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Evaluating phytotoxicity of bare and starch-stabilized zero-valent iron nanoparticles in mung bean

Sun, Yuhuan, Jing, Rusha, Zheng, Fangyuan, Zhang, Shuwu, Jiao, Wentao, Wang, Fayuan
Chemosphere 2019 v.236 pp. 124336
adhesion, adsorption, coatings, dose response, environmental fate, hydrophilicity, hydroponics, iron, mung beans, nanoparticles, nutrients, phytotoxicity, plant root cells, pollutants, risk, root growth, roots, seed germination, seedling growth, seedlings, seeds, shoots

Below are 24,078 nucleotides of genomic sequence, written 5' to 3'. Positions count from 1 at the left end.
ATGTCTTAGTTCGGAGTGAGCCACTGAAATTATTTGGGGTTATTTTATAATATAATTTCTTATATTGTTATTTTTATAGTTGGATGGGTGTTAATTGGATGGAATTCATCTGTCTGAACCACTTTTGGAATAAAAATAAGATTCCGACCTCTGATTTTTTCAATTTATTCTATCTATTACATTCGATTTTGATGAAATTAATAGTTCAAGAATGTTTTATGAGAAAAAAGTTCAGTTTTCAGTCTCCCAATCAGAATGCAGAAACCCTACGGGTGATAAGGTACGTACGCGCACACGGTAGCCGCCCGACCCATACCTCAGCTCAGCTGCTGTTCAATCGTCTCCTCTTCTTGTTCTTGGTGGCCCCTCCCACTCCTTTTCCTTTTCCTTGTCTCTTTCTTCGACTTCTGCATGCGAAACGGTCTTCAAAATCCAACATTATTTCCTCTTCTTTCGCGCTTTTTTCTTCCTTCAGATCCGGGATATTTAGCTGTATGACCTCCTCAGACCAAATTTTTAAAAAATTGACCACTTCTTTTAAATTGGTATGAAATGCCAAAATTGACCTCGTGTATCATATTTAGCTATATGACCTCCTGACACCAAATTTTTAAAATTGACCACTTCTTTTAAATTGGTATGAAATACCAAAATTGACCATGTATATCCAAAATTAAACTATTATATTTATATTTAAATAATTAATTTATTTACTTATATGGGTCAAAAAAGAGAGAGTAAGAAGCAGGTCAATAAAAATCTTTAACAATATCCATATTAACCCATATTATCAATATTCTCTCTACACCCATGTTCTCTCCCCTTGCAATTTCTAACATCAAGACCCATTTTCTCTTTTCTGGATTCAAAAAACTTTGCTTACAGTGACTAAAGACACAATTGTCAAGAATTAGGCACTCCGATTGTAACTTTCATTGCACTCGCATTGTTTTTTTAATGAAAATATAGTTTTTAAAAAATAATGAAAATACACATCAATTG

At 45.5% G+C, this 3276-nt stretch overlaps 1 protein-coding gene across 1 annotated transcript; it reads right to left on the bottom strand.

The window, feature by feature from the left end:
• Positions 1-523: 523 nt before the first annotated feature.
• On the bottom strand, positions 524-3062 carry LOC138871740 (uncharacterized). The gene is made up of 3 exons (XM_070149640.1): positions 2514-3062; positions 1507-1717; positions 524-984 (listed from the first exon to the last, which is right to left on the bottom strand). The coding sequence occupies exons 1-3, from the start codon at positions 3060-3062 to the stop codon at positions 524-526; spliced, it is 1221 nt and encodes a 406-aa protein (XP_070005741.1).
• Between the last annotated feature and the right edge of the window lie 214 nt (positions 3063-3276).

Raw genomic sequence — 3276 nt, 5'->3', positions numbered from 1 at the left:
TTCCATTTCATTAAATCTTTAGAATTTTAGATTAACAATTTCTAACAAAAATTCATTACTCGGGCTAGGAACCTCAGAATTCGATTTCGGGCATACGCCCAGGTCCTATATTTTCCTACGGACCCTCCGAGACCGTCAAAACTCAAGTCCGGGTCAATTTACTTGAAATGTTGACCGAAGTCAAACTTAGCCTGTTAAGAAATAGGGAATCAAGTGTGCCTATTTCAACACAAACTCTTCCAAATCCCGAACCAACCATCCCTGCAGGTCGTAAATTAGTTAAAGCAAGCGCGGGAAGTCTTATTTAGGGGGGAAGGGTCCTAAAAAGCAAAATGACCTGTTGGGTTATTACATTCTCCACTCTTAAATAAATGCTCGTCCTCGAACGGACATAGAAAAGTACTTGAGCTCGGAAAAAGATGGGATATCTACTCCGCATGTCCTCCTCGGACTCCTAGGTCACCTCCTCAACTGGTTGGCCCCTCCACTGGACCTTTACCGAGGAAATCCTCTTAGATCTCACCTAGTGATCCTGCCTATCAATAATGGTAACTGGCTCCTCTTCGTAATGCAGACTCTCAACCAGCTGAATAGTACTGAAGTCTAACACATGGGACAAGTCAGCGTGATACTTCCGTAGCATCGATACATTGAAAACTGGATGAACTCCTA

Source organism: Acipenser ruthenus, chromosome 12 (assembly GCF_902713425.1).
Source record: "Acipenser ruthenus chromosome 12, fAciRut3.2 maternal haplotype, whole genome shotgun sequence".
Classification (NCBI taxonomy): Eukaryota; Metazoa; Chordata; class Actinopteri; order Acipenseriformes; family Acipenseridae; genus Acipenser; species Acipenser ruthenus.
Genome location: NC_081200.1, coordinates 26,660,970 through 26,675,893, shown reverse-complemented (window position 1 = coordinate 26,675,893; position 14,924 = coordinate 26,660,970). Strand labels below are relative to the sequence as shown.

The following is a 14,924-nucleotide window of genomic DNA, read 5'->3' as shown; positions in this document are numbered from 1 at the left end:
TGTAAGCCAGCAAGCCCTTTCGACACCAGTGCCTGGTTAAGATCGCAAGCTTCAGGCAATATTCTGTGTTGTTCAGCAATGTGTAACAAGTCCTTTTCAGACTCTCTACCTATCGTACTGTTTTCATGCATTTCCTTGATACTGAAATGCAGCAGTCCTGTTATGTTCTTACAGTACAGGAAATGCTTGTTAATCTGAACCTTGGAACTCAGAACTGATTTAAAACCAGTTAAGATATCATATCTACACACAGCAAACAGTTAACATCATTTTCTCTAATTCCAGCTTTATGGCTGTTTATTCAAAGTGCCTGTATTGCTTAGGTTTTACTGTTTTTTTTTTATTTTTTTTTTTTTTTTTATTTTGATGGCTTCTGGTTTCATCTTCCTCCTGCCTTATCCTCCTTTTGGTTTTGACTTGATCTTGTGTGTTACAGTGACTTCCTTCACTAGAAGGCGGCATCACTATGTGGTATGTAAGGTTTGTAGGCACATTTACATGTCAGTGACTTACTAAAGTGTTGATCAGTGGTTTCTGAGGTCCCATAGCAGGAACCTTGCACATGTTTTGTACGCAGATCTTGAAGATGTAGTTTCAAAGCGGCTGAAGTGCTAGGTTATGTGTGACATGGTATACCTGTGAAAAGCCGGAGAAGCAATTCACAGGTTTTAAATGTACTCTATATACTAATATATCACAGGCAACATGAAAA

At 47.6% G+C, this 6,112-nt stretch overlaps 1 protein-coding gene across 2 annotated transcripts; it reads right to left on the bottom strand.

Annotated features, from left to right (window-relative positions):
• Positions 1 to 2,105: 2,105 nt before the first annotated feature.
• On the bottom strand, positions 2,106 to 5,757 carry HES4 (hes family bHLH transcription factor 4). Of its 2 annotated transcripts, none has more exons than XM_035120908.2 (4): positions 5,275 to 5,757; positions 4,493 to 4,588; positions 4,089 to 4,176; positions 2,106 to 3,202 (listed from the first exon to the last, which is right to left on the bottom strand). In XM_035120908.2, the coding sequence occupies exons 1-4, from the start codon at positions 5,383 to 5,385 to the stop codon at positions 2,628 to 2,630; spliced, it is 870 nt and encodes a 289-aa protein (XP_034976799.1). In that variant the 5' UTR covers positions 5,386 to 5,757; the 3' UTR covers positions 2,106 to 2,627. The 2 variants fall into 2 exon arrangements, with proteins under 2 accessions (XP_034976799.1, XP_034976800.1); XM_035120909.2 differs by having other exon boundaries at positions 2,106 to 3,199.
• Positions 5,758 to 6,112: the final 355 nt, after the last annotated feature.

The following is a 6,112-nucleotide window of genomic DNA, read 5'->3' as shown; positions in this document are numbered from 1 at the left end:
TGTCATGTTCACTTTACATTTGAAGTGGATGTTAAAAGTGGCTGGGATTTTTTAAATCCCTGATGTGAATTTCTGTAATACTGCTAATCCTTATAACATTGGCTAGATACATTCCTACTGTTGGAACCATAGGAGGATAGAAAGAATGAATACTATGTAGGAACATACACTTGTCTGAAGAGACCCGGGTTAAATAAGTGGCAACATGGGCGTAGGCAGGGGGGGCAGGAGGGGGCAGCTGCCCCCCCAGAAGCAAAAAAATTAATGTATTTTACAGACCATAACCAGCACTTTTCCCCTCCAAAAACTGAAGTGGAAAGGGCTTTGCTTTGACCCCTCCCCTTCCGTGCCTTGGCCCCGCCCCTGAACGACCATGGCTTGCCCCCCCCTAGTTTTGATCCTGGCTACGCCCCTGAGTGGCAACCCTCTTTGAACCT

Zero-valent iron nanoparticles (nZVI) are among the most widely used nanoparticles in nanoremediation of various environmental pollutants. Environmental fate and impact of nZVI has attracted increasing concerns due to their potential risks. However, phytotoxicity of nZVI still remains poorly understood. Here, the phytotoxic effects of bare nZVI (B-nZVI) and starch-stabilized nZVI (S-nZVI) were evaluated on the germination of mung bean seeds exposed to suspensions with different doses of 0–1000 mg/L and the growth of hydroponically cultured seedling at 600 mg/L. In most cases, B-nZVI had no inhibition on seed germination, and even promotion on shoot and root elongation. However, S-nZVI displayed dose-dependent effects, with a decreased germination rate at 600–750 mg/L. B-nZVI at 600 mg/L showed no obvious phytotoxic but even stimulatory effects on seedling growth. Comparatively, S-nZVI at 600 mg/L produced significant phytotoxicity on mung bean plants, leading to decreased seedling growth, altered nutritional balance, and excess Fe accumulation in roots (>400 mg/kg). S-nZVI were observed to form a coating of insoluble Fe(III) compounds on root surface. Simultaneously, some nZVI penetrated and accumulated into root cells, but did not move to shoots. In conclusion, B-nZVI easily aggregate into larger particles in solution, leading to decreased adhesion to root surface and lower uptake by roots, whereas the higher dispersity and hydrophilicity of S-nZVI makes them more readily be adhered to root surface forming a coating, and penetrated into roots, resulting in excess Fe accumulation, consequently interfering with root functions such as the adsorption and transport of water and nutrients.